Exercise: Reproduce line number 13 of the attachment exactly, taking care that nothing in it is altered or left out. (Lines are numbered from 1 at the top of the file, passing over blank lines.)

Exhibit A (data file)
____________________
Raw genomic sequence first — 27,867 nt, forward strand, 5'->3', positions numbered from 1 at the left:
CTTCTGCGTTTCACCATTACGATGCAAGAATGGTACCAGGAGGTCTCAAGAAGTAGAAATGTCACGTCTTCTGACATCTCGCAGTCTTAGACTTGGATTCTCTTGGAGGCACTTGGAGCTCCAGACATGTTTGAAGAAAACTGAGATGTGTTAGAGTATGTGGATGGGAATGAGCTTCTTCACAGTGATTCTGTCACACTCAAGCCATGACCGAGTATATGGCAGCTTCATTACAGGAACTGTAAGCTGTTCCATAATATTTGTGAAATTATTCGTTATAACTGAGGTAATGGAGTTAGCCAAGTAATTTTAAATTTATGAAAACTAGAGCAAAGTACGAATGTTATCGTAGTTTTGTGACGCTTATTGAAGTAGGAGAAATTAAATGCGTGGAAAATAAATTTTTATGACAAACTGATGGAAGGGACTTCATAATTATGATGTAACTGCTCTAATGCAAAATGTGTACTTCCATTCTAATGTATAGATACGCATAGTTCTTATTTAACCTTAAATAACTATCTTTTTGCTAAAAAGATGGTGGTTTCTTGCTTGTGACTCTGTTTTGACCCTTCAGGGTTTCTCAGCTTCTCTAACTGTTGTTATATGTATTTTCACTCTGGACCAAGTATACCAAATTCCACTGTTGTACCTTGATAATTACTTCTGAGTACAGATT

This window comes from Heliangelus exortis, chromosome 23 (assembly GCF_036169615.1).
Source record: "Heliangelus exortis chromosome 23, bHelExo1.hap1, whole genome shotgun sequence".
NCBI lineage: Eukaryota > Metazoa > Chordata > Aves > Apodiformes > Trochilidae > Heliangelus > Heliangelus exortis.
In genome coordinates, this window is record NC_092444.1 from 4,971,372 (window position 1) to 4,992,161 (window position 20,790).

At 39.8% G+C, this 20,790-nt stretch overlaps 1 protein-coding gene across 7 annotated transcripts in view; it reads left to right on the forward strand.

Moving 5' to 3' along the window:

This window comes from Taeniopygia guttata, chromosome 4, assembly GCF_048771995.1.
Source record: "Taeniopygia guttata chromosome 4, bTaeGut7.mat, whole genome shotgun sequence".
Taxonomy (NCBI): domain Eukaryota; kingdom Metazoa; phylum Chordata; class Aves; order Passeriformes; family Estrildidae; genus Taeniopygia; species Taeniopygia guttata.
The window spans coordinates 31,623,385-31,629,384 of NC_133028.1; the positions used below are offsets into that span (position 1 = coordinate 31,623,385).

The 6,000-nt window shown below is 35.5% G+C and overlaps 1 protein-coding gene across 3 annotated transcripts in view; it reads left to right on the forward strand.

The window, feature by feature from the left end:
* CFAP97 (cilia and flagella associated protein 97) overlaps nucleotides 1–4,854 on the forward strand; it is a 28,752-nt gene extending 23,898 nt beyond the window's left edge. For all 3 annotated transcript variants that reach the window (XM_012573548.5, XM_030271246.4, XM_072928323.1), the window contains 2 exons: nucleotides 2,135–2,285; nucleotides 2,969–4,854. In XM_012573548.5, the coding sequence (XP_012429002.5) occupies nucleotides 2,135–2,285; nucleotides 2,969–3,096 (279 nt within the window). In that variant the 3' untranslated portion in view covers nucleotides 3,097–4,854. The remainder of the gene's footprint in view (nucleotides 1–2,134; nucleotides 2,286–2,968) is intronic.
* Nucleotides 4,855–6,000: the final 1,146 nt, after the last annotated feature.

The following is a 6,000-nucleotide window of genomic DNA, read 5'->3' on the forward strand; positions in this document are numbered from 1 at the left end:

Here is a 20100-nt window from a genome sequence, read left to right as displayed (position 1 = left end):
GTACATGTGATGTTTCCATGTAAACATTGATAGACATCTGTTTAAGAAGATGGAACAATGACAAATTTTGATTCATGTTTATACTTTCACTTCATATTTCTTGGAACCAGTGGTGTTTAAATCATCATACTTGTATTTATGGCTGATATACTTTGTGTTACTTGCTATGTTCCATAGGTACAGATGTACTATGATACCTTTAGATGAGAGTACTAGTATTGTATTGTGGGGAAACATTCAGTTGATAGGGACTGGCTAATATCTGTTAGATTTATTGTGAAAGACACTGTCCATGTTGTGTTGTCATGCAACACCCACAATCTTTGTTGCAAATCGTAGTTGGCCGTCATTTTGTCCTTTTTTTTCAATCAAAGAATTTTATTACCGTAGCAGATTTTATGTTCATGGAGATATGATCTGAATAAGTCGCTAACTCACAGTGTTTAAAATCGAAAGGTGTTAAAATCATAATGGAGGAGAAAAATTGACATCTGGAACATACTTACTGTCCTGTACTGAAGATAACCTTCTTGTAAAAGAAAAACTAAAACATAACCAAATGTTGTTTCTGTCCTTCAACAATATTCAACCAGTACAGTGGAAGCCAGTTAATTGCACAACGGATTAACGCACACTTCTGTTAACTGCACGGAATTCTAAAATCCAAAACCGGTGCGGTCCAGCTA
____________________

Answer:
The 6,000-nt window shown below is 35.5% G+C and overlaps 1 protein-coding gene across 3 annotated transcripts in view; it reads left to right on the forward strand.